It was almost two years ago that I began posting here. And very soon after, Boyhowdy did me the distinct honor of inviting me to do a guest post on his blog, Cover Lay Down. For my theme, I chose to examine how songs from the British Isles changed when the came to the United States. You can still see that post here, although the songs are long gone. I wanted to wrap up my posts for this week with a sequel of sorts to that post. Let’s take a look at how music for folk dancing manages its trip across the pond.
All of the music in this post is instrumental by necessity. Live, there is a caller who announces the steps as they happen. After two or three repetitions of the music, with variations, the caller drops out, and the dance propels itself.
Ted Furey: Saddle the Pony
Irish folk dancing is a lively affair. Often, the music contains a missing percussion part, which is supplied live by the thunderous sound of the dancers’ feet hitting the floor. Thanks to Riverdance, most people know about step dancing, which is strictly for performance. But Ireland has a rich tradition of jigs, reels, strathspeys, and other dance tunes. These are participatory dances; no one is expected to sit still and just watch. Indeed, sitting still when a master is playing one of these tunes is almost impossible.
Ted Furey probably hoped that his children would follow in his footsteps as a musician. In his time, Ted was known as one of the finest traditional Irish fiddlers. Indeed, future generations of Fureys have made their mark as well. I will be looking in on some of them in a Spotlight on Celtic music on Oliver di Place. That’s coming up soon. Watch the sidebar here to find out when I post it, or pay me a visit sooner if you like.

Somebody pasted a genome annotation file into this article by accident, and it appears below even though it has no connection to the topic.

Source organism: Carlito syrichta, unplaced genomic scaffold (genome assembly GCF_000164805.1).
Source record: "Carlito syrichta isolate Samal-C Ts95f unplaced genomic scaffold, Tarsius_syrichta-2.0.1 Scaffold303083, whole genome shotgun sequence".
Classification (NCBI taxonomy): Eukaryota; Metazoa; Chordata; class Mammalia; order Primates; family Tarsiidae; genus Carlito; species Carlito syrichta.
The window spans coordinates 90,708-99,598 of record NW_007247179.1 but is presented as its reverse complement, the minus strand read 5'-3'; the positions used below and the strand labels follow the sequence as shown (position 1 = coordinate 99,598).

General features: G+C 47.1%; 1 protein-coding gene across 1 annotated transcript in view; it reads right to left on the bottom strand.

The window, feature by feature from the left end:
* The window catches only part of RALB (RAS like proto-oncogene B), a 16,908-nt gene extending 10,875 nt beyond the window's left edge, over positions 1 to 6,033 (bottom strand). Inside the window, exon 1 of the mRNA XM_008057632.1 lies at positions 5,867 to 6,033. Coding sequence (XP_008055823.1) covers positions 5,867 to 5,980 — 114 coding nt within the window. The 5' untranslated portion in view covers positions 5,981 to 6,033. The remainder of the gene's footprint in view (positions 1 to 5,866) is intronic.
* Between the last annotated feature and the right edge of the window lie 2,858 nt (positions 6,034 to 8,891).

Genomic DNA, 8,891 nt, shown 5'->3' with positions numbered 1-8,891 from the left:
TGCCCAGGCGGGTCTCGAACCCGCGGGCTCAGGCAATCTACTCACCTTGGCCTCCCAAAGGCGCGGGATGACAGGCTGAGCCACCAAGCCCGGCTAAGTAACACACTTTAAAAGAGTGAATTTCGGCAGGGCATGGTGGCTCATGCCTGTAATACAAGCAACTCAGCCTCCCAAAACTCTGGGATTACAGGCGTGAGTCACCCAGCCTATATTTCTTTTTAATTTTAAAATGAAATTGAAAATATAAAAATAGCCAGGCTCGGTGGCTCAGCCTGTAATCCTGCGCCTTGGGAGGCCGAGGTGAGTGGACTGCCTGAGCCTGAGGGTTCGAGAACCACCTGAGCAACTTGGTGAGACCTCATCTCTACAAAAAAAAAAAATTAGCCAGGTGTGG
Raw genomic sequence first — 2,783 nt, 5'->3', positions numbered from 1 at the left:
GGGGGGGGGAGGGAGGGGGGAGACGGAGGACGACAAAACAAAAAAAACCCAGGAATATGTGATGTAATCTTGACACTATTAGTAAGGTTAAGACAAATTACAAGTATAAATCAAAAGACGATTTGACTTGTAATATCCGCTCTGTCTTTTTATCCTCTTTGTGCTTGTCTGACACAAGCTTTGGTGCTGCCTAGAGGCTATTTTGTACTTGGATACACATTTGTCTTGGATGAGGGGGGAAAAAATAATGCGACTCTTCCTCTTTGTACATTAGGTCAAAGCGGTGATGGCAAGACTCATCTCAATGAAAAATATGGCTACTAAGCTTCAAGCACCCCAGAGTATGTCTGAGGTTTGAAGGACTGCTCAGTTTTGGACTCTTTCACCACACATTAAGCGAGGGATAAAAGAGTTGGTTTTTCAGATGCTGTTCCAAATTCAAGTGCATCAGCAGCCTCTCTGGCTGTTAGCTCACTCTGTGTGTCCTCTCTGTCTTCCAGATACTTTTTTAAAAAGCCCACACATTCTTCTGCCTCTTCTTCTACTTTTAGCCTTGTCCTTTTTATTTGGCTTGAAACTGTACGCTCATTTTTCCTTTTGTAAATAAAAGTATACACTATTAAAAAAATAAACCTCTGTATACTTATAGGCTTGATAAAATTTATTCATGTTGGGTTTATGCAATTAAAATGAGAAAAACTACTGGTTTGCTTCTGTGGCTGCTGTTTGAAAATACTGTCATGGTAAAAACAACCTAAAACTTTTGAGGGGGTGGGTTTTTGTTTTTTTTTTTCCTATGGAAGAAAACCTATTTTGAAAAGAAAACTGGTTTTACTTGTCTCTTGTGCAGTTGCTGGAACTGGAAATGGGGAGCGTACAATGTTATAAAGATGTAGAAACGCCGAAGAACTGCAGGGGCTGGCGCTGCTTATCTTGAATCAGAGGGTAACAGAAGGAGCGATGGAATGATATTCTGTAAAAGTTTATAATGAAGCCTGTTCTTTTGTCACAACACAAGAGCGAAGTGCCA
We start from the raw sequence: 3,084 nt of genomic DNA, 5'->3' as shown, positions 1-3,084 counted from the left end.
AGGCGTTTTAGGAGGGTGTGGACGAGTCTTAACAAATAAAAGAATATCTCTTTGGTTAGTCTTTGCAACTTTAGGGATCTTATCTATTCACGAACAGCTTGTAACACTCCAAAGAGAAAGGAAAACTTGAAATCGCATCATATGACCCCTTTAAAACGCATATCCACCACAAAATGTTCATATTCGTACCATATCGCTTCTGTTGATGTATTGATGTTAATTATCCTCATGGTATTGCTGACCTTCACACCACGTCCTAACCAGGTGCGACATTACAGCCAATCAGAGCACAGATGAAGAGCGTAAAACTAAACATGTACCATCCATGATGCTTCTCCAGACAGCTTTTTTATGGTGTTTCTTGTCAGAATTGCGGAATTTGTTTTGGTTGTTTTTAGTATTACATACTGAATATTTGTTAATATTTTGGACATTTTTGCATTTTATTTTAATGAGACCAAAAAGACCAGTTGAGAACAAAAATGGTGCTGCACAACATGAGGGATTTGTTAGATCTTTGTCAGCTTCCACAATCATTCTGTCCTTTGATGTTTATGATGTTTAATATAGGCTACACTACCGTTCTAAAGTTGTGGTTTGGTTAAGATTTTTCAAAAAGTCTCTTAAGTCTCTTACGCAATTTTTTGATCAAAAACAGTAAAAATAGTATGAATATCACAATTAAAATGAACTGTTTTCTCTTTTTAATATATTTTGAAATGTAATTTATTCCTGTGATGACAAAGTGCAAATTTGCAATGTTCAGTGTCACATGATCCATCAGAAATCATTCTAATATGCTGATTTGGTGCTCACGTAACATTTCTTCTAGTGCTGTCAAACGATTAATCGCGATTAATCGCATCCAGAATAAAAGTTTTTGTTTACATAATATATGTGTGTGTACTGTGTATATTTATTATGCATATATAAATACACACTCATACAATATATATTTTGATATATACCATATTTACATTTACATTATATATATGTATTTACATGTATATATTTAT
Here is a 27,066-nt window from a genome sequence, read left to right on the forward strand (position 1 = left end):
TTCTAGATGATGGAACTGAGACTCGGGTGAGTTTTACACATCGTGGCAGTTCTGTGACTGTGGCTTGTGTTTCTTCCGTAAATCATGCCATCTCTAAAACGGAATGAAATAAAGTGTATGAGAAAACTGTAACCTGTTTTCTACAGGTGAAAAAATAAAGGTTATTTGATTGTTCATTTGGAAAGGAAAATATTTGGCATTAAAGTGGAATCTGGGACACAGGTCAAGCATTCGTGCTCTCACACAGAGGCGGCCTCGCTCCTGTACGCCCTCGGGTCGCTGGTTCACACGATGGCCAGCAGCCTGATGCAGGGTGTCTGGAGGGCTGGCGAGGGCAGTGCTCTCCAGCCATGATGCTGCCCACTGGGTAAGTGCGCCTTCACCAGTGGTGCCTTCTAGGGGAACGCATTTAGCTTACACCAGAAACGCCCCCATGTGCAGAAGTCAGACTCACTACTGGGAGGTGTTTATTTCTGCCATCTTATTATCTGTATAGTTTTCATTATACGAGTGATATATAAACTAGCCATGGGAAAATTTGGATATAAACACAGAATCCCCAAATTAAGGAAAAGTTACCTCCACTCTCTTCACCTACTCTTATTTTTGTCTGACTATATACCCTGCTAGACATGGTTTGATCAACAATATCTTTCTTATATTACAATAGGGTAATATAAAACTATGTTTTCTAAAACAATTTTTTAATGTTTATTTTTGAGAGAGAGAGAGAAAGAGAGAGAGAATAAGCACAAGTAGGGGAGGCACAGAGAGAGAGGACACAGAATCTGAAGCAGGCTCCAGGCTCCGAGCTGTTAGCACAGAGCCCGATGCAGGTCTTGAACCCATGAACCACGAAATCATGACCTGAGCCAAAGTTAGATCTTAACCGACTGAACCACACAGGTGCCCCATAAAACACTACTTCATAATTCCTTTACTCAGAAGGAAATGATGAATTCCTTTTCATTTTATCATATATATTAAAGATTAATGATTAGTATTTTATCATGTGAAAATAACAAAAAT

Bonnie Rideout: Mrs Gunn‘s Strathspey- Sweet Molly- Wise Maid
Bonnie Rideout is actually American, but her interpretations are authentic enough that she has won several Scottish Fiddle championships. In Scotland and Ireland both, bands often play “sets” rather than single tunes. The dancers know to expect this, and don’t miss a step. A “set” is what we would call a medley, where one tune blends into the next.
Foxfire: The Introduction
English country dancing is a more stately affair. The music is slower, and there is more of an emphasis on the beauty of the melody and the playing. The dances that go with it reflect this. There are moves and postures that are very specific, and purists will let you know if you miss one.
Foxfire is one of the leading English country dance bands. They are affiliated with the Country Dance and Song Society, which is an excellent resource for more information on the music and associated dances in this post.
Stella Kimble: Cotton Eyed Joe
Based on the results, I’m guessing that more Scottish and Irish that English people settled the American South. Here we find square dancing, not like you learned it in gym class, but as a living folk-dance form. The energy found in Celtic folk dance music is here too, and again, there is a missing percussion part supplied by the thunder of the dancers’ feet.
I cannot find much information about Stella Kimble. I know she was from North Carolina, and she is regarded by many bluegrass musicians as an important pioneer on the banjo. If anyone has more information, please share it in the comments.
Possum Ridge String Band: The Road to Lisdoonvarna
For the section on contra dancing, I knew I wanted a version of The Road to Lisdoonvarna. I think I’ve danced to this at every contradance I ever attended. Contradancing and its music is what happened to all this in New England. It is not quite as energetic as Southern square dancing, which means that an ordinary mortal can hope to get through an entire evening on the dance floor. The music shows more of the English influence than its Southern cousin, with smoother playing and greater variety in the harmonies.
I knew what I wanted this version of Lisdoonvarna to sound like. This is how I remember hearing it at dances. Curiously, The Possum Ridge String Band is based in Virginia.